[The Genus Arabis East of the Cascade Mts]

Holboell's Rockcress

Arabis holboellii

The photo above shows the fruit of Holboell's rockcress (variety pinetorum) as seen at Indian Rock (to the northwest of La Grande , OR) in the Wallowa-Whitman NF...........July 3, 2001. Note the spreading pedicel with minute, stiff hairs and the capsule which curves downward at the tip.

Characteristics:

Holboell's rockcress is a biennial or short-lived perennial wildflower. One to several simple (to branched above) stems arise to a height of 100 cm. The lower part of the plant is strongly haired with simple or radially branched hairs, while the herbage is smooth to uniformly hairy above. The basal leaves are typically arranged in a basal rosette of linear-oblanceolate to broad, oblanceolate-spatulate leaves which are 1-5.5 cm long and 2-7 mm wide. The blades range from entire to toothed and are typically covered with fine felt-like hairs or longer, coarse or fine hairs. The numerous stem leaves often overlap each other and are often petiolate, although the upper leaves on some varieties are clasping with heart-shaped bases. They range from lanceolate to narrowly oblanceolate in shape and 1-5 cm long and 2-7 mm wide. Their blades are typically pubescent although they may be glabrous on some varieties.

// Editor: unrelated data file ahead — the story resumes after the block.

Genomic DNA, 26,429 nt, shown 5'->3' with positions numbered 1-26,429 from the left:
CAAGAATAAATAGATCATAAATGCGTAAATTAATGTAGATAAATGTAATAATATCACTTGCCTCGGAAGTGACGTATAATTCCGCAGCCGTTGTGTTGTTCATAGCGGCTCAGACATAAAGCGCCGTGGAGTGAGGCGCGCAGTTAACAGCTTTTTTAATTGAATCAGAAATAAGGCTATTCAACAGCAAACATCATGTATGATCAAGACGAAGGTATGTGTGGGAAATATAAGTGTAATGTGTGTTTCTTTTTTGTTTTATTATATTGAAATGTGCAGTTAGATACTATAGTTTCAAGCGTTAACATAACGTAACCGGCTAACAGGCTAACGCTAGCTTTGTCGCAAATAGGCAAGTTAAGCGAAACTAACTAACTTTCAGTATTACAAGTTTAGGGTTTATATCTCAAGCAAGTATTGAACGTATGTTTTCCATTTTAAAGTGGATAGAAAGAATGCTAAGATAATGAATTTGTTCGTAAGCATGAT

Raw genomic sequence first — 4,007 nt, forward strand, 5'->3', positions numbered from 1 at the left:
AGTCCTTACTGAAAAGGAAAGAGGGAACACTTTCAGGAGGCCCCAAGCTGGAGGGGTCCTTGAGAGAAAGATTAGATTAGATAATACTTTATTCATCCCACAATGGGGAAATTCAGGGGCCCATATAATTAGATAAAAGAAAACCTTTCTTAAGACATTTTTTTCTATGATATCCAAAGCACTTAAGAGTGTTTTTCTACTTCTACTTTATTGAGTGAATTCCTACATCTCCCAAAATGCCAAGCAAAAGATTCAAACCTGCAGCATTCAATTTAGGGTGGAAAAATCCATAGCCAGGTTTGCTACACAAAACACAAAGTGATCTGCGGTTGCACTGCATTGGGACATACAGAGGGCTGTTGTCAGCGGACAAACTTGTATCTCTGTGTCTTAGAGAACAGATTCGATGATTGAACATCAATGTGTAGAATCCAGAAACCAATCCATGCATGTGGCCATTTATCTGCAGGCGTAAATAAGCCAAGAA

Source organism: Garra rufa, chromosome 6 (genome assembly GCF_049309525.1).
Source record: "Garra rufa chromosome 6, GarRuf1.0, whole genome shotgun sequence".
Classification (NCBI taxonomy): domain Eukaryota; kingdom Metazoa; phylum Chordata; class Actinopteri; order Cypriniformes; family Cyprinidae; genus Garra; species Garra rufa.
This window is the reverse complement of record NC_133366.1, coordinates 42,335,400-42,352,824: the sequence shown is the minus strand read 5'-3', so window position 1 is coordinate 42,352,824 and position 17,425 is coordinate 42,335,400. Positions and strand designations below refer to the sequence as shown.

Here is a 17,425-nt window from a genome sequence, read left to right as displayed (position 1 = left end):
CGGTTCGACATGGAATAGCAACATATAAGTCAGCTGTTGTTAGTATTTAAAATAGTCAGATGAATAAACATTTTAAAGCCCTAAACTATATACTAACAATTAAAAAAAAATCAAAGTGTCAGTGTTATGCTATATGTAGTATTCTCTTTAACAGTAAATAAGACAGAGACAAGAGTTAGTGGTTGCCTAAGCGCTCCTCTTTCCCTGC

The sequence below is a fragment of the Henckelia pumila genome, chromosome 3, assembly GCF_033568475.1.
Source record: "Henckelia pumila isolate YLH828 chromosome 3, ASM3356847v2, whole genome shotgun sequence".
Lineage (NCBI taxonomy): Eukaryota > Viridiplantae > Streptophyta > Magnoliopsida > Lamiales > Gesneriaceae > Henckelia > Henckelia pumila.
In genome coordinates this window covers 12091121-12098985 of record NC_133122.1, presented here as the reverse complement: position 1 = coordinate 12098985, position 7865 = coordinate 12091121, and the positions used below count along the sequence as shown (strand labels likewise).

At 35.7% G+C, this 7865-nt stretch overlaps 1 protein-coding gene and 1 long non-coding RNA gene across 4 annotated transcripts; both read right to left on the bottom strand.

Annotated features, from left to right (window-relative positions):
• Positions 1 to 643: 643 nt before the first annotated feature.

The inflorescence is a densely-flowered raceme of 20-100 white, pink or most commonly, pinkish-purple flowers. The pedicels are 5-15 mm long and either uniformly curved downwards or more commonly abruptly bent downwards at the base. The pedicels vary from glabrous to hairy. Each of the 4 sepals is glabrous to hairy and each is 2.5-5 mm long. Each of the 4 petals is 5-10 mm long. The fruits are glabrous siliques from 3-7 cm long and 1-2 mm wide.


Varieties:

Variety collinsii: Stem leaves with heart-shaped bases that often clasp the stem. Petals less than 7 mm long. Pedicels bent sharply downwards at their base. The siliques are more or less straight. Found from Washington to Alberta, Wyoming and east through he Dakotas and Manitoba to Quebec.

Variety pendulocarpa: Stem leaves lack heart-shaped bases. Found from British Columbia south to California and east to Montana and Colorado.

Variety pinetorum: Stem leaves with heart-shaped bases that often clasp the stem. Basal leaves are coarsely hairy. Pedicels uniformly curved outwards and downwards, not sharply reflexed downwards at the base. The siliques are thus spreading-drooping with the tip often incurved. Found from British Columbia south to California and east to Saskatchewan and Colorado.

Variety retrofracta: Stem leaves with heart-shaped bases that often clasp the stem. Leaves with margins rolled under, the upper ones pubescent. The basal leaves are covered in short, dense, felt-like hairs. Pedicels bent sharply downwards at their base. Petals over 7 mm long. Siliques 1.5-2 mm wide and more or less straight. Found from the Yukon and British Columbia south to California and east to Alberta (and occasionally to Quebec) and Colorado.


Habitat:

Hairy rock cress is found in forests and forest openings at all elevations.


Range:

Hairy rock cress is found from the Arctic south through much of North America to California, Arizona, and New Mexico, and as far east as the mid-Atlantic states.


Paul Slichter